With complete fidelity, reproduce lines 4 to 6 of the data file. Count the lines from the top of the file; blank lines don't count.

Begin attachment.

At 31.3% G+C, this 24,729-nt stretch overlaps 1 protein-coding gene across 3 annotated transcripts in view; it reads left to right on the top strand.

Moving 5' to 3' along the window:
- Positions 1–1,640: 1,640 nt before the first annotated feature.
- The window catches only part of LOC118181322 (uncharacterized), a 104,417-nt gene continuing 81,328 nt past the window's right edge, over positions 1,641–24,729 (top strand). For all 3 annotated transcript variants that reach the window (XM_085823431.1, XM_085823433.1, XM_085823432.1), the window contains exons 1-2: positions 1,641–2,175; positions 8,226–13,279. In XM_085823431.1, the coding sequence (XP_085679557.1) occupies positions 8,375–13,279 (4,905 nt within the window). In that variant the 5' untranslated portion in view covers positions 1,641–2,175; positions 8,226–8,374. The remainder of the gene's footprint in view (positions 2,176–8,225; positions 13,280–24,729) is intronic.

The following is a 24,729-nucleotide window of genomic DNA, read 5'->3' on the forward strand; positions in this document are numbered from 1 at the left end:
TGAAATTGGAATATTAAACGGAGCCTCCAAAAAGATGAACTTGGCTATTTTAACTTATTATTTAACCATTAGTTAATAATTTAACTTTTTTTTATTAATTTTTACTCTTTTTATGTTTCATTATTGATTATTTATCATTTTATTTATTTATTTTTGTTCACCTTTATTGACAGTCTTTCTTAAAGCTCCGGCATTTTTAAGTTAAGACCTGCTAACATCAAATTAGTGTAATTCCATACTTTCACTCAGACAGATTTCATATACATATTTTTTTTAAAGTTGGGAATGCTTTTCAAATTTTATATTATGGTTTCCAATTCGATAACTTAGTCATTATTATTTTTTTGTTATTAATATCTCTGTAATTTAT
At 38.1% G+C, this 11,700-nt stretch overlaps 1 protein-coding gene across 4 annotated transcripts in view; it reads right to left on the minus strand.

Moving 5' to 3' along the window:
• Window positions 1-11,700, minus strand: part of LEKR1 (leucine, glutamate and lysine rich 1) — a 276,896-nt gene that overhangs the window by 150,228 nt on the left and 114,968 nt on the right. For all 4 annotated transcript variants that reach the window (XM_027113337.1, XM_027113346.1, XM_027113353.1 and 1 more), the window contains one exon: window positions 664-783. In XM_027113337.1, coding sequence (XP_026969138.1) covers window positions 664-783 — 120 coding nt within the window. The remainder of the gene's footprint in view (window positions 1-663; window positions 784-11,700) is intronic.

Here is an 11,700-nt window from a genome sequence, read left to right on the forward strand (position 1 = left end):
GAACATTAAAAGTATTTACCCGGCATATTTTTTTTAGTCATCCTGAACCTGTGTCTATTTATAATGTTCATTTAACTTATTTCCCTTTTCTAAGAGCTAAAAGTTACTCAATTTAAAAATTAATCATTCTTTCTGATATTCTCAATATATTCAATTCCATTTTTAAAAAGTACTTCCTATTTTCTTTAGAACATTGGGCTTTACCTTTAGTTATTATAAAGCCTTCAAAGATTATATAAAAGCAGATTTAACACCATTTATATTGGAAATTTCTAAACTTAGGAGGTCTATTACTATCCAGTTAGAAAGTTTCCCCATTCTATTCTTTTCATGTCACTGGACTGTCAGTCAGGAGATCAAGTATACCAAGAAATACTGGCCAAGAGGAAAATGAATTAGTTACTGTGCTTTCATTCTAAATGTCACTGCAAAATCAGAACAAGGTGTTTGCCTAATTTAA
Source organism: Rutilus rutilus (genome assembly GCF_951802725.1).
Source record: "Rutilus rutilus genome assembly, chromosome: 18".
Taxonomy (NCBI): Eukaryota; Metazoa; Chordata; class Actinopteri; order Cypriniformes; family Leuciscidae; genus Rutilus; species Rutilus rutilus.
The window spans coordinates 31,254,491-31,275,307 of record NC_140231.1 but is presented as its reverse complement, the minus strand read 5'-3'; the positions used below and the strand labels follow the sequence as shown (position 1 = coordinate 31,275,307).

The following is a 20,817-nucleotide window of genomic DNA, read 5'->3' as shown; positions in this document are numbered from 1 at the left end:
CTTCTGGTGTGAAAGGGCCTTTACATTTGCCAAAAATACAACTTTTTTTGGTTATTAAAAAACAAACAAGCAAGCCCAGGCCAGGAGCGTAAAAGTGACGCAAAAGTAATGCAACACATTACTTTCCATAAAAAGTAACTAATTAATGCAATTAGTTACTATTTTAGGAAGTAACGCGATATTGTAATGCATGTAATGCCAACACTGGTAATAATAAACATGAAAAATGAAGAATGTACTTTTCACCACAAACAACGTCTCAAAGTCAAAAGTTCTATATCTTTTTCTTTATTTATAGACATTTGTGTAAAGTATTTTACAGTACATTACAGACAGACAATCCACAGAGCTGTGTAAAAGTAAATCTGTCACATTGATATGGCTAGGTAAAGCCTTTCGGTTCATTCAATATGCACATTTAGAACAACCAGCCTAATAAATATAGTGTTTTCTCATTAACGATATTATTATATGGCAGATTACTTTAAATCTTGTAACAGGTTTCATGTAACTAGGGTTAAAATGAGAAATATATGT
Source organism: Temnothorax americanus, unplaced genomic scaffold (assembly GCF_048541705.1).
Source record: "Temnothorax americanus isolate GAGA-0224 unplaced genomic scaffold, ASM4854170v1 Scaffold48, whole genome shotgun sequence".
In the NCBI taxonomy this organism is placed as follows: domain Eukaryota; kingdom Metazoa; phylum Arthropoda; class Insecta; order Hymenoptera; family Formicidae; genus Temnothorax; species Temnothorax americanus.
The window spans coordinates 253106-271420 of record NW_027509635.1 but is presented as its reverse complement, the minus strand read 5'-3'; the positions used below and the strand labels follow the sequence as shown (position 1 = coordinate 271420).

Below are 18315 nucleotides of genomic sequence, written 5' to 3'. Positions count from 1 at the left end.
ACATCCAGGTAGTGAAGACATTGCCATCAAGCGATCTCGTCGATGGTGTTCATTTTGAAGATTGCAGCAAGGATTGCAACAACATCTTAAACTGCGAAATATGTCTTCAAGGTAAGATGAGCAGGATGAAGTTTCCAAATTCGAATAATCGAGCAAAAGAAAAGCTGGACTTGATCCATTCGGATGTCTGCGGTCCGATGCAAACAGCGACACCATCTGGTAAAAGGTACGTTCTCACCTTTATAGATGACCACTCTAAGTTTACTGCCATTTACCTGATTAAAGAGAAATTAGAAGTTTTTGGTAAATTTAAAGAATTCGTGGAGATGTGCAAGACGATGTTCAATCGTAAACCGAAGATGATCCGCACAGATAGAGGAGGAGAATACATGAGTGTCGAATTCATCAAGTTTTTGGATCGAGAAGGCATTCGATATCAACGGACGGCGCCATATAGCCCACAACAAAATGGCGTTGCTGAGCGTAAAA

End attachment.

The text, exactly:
- The window catches only part of LOC118181322 (uncharacterized), a 104,417-nt gene continuing 81,328 nt past the window's right edge, over positions 1,641–24,729 (top strand). For all 3 annotated transcript variants that reach the window (XM_085823431.1, XM_085823433.1, XM_085823432.1), the window contains exons 1-2: positions 1,641–2,175; positions 8,226–13,279. In XM_085823431.1, the coding sequence (XP_085679557.1) occupies positions 8,375–13,279 (4,905 nt within the window). In that variant the 5' untranslated portion in view covers positions 1,641–2,175; positions 8,226–8,374. The remainder of the gene's footprint in view (positions 2,176–8,225; positions 13,280–24,729) is intronic.

The following is a 24,729-nucleotide window of genomic DNA, read 5'->3' on the forward strand; positions in this document are numbered from 1 at the left end:
TGAAATTGGAATATTAAACGGAGCCTCCAAAAAGATGAACTTGGCTATTTTAACTTATTATTTAACCATTAGTTAATAATTTAACTTTTTTTTATTAATTTTTACTCTTTTTATGTTTCATTATTGATTATTTATCATTTTATTTATTTATTTTTGTTCACCTTTATTGACAGTCTTTCTTAAAGCTCCGGCATTTTTAAGTTAAGACCTGCTAACATCAAATTAGTGTAATTCCATACTTTCACTCAGACAGATTTCATATACATATTTTTTTTAAAGTTGGGAATGCTTTTCAAATTTTATATTATGGTTTCCAATTCGATAACTTAGTCATTATTATTTTTTTGTTATTAATATCTCTGTAATTTAT